Frequent exercising and bracing seems effective for long-term prevention of recurrent low back pain (LBP), according to a 10-year long study published in the June 1 issue of Spine.
Assen Romanov Aleksiev, MD, PhD, from the University Hospital Aleksandrovska in Sofia, Bulgaria, randomized 600 patients with recurrent LBP to strengthening exercises (150 patients; age, 42.5); flexibility exercises (150 patients; age, 41.3); strengthening exercises and abdominal bracing in daily activities/exercises (150 patients; age, 41.0); and flexibility exercises and abdominal bracing in daily activities/exercises (150 patients; age, 40.6).
Aleksiev found that all four groups showed improvement from the beginning to the second year, but worsening from the second to the 10th year. Results were similar between the strengthening and flexibility groups, but bracing groups showed better results versus nonbracing groups. Pain intensity, frequency, and duration correlated with each other and with frequency of the exercises, but not with exercise duration or intensity.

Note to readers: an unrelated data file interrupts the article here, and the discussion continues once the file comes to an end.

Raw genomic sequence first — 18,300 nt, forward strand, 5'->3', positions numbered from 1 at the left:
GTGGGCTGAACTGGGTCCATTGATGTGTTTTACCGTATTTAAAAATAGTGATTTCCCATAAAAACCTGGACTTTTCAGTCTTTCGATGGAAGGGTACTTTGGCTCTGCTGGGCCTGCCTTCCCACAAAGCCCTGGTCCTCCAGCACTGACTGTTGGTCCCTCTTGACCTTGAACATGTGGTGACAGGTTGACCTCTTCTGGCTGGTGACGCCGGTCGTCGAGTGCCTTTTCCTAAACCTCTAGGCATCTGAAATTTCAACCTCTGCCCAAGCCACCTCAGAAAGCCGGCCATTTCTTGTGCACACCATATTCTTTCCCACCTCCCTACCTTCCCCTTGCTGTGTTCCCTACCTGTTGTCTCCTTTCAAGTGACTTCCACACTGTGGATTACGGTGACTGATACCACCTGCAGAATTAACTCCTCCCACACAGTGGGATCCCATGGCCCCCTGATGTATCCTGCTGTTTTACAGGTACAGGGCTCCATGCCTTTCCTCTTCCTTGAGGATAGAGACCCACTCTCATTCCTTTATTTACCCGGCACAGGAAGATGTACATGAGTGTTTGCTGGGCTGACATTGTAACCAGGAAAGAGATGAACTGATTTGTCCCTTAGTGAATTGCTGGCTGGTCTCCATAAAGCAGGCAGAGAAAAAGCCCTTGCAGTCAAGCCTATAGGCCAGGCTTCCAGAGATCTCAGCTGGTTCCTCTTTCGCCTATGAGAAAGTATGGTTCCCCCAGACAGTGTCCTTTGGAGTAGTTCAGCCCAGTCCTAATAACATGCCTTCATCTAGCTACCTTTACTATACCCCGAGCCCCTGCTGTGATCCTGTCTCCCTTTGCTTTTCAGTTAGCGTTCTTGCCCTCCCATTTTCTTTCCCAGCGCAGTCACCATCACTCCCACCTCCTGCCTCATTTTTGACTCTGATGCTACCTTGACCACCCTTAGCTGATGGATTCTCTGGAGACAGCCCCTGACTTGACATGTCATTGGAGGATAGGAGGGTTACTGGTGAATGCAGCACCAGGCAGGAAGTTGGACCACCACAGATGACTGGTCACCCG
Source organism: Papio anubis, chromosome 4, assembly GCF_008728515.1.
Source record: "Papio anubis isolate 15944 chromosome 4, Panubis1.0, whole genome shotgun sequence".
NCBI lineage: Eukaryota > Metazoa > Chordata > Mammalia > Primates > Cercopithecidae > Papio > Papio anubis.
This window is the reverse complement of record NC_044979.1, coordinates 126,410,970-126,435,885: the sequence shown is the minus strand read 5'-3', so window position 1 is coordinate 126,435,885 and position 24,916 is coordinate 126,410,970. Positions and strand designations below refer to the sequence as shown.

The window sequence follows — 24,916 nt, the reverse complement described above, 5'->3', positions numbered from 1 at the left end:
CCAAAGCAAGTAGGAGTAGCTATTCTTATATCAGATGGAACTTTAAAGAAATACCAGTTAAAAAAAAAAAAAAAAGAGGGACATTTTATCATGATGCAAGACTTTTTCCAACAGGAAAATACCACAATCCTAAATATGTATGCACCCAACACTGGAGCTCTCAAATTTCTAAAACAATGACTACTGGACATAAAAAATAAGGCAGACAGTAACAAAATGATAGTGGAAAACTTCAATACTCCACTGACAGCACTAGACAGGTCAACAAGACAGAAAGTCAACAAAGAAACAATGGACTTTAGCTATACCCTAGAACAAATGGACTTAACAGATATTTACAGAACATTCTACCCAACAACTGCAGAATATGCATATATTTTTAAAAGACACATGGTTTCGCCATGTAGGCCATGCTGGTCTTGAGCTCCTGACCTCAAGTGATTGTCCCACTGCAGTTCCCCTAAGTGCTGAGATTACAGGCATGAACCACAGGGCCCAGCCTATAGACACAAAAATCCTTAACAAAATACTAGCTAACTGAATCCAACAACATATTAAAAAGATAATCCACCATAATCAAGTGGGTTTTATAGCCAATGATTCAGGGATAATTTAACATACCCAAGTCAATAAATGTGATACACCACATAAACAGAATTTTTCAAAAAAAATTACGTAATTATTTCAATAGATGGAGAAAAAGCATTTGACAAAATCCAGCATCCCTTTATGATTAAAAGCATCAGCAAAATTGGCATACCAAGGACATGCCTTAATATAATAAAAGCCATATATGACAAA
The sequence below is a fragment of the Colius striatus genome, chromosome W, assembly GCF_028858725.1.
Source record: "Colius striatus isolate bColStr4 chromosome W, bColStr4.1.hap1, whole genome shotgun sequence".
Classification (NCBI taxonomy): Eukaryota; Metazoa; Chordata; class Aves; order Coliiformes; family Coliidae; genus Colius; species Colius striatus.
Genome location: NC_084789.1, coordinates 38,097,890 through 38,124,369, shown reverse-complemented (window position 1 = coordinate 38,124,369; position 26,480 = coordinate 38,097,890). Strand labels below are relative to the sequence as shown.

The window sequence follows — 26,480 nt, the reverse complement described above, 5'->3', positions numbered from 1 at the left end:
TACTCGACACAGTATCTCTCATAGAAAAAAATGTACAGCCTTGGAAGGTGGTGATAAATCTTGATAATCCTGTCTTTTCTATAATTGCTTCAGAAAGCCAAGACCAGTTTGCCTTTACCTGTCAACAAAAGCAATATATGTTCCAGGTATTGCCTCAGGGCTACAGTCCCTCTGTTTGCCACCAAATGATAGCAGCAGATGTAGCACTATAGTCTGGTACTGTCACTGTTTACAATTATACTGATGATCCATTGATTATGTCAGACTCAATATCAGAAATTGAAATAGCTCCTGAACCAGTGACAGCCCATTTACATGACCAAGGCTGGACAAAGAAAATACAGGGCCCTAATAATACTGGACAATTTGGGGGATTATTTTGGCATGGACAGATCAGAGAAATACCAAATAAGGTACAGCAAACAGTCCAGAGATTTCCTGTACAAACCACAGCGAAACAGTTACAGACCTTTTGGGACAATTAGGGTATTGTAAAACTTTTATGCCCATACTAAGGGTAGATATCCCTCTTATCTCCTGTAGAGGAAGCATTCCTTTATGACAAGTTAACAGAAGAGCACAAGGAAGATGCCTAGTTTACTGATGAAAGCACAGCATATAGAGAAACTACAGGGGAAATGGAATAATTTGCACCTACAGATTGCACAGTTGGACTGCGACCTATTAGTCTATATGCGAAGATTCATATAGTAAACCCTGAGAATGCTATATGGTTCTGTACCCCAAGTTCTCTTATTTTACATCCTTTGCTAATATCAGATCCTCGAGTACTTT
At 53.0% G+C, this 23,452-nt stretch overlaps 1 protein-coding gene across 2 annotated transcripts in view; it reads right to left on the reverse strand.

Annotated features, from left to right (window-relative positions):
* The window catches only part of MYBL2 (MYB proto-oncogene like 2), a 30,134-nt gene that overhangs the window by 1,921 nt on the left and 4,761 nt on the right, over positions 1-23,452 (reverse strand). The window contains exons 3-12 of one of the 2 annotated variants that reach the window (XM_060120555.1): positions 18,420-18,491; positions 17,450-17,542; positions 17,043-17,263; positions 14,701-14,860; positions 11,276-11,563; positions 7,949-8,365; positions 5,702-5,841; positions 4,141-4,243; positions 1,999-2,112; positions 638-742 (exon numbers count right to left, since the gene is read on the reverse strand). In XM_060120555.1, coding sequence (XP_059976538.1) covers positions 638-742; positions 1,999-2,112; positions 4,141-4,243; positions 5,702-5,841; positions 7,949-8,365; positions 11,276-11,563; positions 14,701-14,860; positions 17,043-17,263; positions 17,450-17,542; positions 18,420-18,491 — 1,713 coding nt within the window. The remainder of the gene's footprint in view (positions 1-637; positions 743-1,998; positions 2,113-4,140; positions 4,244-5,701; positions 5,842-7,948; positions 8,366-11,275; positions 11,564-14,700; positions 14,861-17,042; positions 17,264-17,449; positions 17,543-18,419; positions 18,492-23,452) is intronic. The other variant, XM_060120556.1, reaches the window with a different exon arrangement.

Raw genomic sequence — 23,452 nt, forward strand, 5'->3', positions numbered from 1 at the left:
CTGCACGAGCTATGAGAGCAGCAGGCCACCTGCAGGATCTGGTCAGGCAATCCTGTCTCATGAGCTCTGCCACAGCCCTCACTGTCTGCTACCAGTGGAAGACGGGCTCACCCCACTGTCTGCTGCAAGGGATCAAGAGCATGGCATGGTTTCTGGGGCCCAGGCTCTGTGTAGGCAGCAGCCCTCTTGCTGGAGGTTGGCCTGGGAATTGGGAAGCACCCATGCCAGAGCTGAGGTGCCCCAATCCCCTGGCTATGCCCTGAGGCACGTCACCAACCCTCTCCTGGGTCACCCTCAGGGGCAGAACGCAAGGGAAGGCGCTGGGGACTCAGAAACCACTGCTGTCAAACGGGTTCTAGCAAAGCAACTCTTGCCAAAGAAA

Here’s her conclusion from the study:
“The exercise frequency is more important than the type, duration, or intensity of the exercise. Abdominal bracing adds to the exercise effect. It could be considered as a “preliminary muscle back belt on demand” increasing the trunk stiffness and the frequency of the trunk muscle contractions/co-contractions without interruption of daily activities, which may remind/convince the patients to exercise more frequently. Frequent exercising and bracing seems effective for long-term prevention.”
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